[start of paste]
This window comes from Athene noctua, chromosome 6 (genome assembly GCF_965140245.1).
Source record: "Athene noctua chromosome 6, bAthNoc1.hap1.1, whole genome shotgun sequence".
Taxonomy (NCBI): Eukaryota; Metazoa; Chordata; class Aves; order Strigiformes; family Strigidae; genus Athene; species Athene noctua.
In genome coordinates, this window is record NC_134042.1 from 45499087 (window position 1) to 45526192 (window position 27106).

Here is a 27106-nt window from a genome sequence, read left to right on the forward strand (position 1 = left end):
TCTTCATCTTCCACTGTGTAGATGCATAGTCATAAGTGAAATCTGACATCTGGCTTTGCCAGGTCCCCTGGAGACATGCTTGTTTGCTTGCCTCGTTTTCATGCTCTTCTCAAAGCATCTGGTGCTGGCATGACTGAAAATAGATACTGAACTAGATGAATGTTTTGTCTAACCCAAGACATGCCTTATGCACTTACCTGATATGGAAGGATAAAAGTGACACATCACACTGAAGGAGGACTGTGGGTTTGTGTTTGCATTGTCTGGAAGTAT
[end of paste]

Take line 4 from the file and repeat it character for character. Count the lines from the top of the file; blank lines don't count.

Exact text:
In genome coordinates, this window is record NC_134042.1 from 45499087 (window position 1) to 45526192 (window position 27106).